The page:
The Mathaf Collection Gives a Rare—and Welcome—Window into Its Arab Art Trove
Since Mathaf: Arab Museum of Modern Art’s inception, the world has seen the museum’s unmatched permanent collection of modern Arab art in exhibitions only a handful of times, and even then only in bits and pieces. These include the museum’s opening in December 2010; “Forever Now,” which showcased the work of five Arab modernists in 2012; and a permanent display of its collection inaugurated last year—although with only a selection of works by 100 artists, assembled rather haphazardly. Currently, the Mathaf is presenting its newly initiated “Focus: Works from Mathaf Collection” series, which features five solo exhibitions presented simultaneously, each drawing attention to a particular artist (primarily working in the second half of the 20th century).
The scarcity with which Mathaf stages exhibitions from its permanent collection is puzzling and distressing because the institution is one of the world’s only museums focused on modern Arab art, holding over 9,000 pieces in the genre. For over three decades, Qatar’s Sheikh Hassan bin Mohamed bin Ali Al Thani has been collecting modern Arab art, culminating in the priceless trove that formed Mathaf. When the museum opened in 2010, the collection contained 6,300 pieces, with the earliest work dating back to the 1840s.
“Focus,” which runs until February 14th, 2016, consists of five solo exhibitions featuring the work of Lebanese Saloua Raouda Choucair (who currently has her first solo U.S. exhibition, at age 99, at CRG Gallery in New York this month), Egyptian Inji Efflatoun, Moroccan Farid Belkahia, Qatari Faraj Daham, and Saudi Abdulhalim Radwi, each put together by Mathaf curators, with the exception of Daham’s showcase, which was conceived by guest curator Mayssa Fattouh. The choice of which Arab modernists to present was left to each curator. The standout rooms are those of Belkahia, Choucair, and Efflatoun, which are informative, eye-opening, and powerfully transportive. Through the chosen works, one is able to explore the eras, thoughts, and themes that dominated these artists’ respective practices.
Director Abdellah Karroum chose Belkahia after pondering the notion of beginnings, something that the late artist had discussed in the weeks before his death last year. The artist, known for his abstraction, replaced the canvas with leather, copper, or wood, and substituted paint with materials such as henna and saffron. In his often large-scale pieces, he incorporated letters from the Touareg and Berber alphabets and the khamsa, the hand of Fatima, daughter of the prophet Mohammed. Karroum and Sheikh Hassan visited the artist in his Marrakech studio and listened to Belkahia “talk about birth, emergence, and aube [“dawn” in French].” It was during this visit that Mathaf acquired several works, many of which are currently on display in a wonderfully curated gallery that exudes ideas of origins. Two highlights in this space are a series of six panels that detail the transformation of a hand as a symbol of beginnings and a wall of drawings, that, says Karroum, is part of Mathaf’s strategy “to show a process and reveal an archive.”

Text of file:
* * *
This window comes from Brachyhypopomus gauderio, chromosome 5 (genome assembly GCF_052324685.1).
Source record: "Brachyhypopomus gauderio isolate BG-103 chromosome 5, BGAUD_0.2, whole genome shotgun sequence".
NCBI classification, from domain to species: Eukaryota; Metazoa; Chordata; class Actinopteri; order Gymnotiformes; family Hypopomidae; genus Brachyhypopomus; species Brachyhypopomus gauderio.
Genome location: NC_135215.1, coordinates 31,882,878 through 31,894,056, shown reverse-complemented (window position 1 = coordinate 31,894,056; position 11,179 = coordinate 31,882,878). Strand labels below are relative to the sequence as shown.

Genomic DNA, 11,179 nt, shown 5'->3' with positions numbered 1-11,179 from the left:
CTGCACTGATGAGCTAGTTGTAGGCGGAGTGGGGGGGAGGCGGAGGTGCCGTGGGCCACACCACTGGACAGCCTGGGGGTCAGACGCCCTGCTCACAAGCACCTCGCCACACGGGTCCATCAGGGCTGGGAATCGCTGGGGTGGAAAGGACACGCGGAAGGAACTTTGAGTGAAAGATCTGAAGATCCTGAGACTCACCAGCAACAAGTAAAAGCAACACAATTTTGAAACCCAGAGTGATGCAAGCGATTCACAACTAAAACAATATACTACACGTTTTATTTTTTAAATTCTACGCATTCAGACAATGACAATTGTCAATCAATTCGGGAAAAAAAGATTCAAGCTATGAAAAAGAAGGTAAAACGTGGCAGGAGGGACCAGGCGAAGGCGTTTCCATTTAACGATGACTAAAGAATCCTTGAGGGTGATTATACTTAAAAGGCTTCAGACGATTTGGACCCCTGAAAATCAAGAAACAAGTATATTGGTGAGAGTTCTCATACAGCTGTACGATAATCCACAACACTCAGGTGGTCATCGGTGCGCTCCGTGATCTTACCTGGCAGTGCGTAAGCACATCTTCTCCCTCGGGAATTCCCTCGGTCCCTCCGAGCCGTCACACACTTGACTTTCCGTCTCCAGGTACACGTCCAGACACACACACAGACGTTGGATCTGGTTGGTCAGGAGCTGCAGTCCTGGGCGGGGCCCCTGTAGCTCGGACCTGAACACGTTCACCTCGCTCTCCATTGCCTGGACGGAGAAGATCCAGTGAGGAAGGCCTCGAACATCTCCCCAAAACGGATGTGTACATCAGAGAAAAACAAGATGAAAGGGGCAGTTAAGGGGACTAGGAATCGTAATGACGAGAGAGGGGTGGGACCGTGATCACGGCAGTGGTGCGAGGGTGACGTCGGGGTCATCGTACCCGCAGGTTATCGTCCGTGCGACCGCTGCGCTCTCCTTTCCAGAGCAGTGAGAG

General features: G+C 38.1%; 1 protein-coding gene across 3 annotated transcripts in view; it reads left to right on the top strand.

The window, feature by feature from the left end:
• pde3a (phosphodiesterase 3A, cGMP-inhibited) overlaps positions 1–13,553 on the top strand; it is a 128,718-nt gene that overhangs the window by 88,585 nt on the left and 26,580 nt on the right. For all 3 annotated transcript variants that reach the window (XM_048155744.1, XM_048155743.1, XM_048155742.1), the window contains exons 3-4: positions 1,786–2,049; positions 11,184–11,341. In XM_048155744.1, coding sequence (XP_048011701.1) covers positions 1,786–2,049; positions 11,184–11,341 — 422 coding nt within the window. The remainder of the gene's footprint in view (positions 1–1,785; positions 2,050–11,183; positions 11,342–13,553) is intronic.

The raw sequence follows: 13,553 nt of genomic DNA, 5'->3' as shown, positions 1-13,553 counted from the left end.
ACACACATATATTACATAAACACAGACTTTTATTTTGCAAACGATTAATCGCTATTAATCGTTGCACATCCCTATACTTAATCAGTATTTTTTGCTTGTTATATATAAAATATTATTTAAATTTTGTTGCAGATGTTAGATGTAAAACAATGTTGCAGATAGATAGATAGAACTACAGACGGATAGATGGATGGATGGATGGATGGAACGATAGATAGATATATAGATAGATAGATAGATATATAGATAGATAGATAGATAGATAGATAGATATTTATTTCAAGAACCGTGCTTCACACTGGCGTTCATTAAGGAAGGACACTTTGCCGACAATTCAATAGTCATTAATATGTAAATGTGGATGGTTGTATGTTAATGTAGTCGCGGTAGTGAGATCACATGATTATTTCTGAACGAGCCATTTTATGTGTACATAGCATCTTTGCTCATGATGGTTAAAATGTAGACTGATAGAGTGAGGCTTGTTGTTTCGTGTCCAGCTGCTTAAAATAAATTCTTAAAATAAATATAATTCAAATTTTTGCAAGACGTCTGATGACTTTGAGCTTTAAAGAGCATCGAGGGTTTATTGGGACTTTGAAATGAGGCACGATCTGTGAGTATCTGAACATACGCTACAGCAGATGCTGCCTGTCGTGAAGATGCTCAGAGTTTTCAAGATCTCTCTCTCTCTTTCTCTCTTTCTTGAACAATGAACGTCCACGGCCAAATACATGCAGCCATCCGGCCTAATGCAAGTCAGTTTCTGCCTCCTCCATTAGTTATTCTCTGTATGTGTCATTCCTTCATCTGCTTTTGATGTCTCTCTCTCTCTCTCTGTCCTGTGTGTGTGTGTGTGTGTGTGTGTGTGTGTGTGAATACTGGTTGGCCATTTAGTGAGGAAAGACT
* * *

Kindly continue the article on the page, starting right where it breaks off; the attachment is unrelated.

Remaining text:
Choucair, on the other hand, didn’t make such drawings, instead writing notes in French, Arabic, and English on scraps of paper “with lots of mathematical equations,” says Laura Barlow, a curator at Mathaf. An abstractionist who drew inspiration from geometry, Sufist belief, Islam, and Arabic poetry, Choucair was a pioneer—a woman and sculptor at a time when non-representational work was unappreciated in the Middle East. “I think that she’s a very strong character and really knew what she wanted to achieve,” says Barlow, who visited the artist’s studio in April. “Her sculptures have a very strong holistic essence and there is the idea of pushing boundaries for knowledge and learning. You can see that she has implemented this across everything she’s done.” Sheikh Hassan acquired work by the artist in the ’90s and commissioned her to enlarge some pieces. Titled “The Meaning of One, the Meaning of the Multiple,” Choucair’s solo presentation in “Focus” includes a mix of pieces—from gouache paintings and Plexiglass sculptures to bronze and brass works.
Pioneering is to Choucair what activism was to Efflatoun, who was wholly concerned with the human condition. This is evident in her solo showing, curated by Mathaf’s Leonore-Namkha Beschi, which features paintings of jailed women, many of which underwent restoration in Mathaf’s new laboratory. These works were inspired by Efflatoun’s imprisonment in the late 1950s, when then-President Gamal Abdel Nasser sought to purge Egypt of communists. The room is theatrical—an intentional effect, says Karroum.
“The ‘Focus’ shows require a lot of research, are demanding and time-consuming,” says Karroum. “This is not one exhibition. It is five solo shows.” In the spring, he says, a new set of exhibitions will be staged with the help of guest curators—suggesting Mathaf is suffering from being somewhat understaffed. “If you show me where the researchers and curators are, we will hire them,” says Karroum, whose team is also working on Mathaf’s online encyclopaedia, as well as a major publication due in December, which will feature 400 works from the collection. The Moroccan-born director says that, in a decade, several tomes will document 5,000 works of the over 9,000 in the museum’s holdings. Though nothing surpasses the experience of seeing and feeling an artwork in person, a publication may come close, especially in that it can cultivate greater scholarship around such prized works. The “Focus” series is a great start, but for the world’s only museum with such a robust collection of Arab modernist works, more can be done.
“Focus: Works from the Mathaf Collection” is on view at Mathaf: Arab Museum of Modern Art, Oct. 11, 2015–Feb. 14, 2016.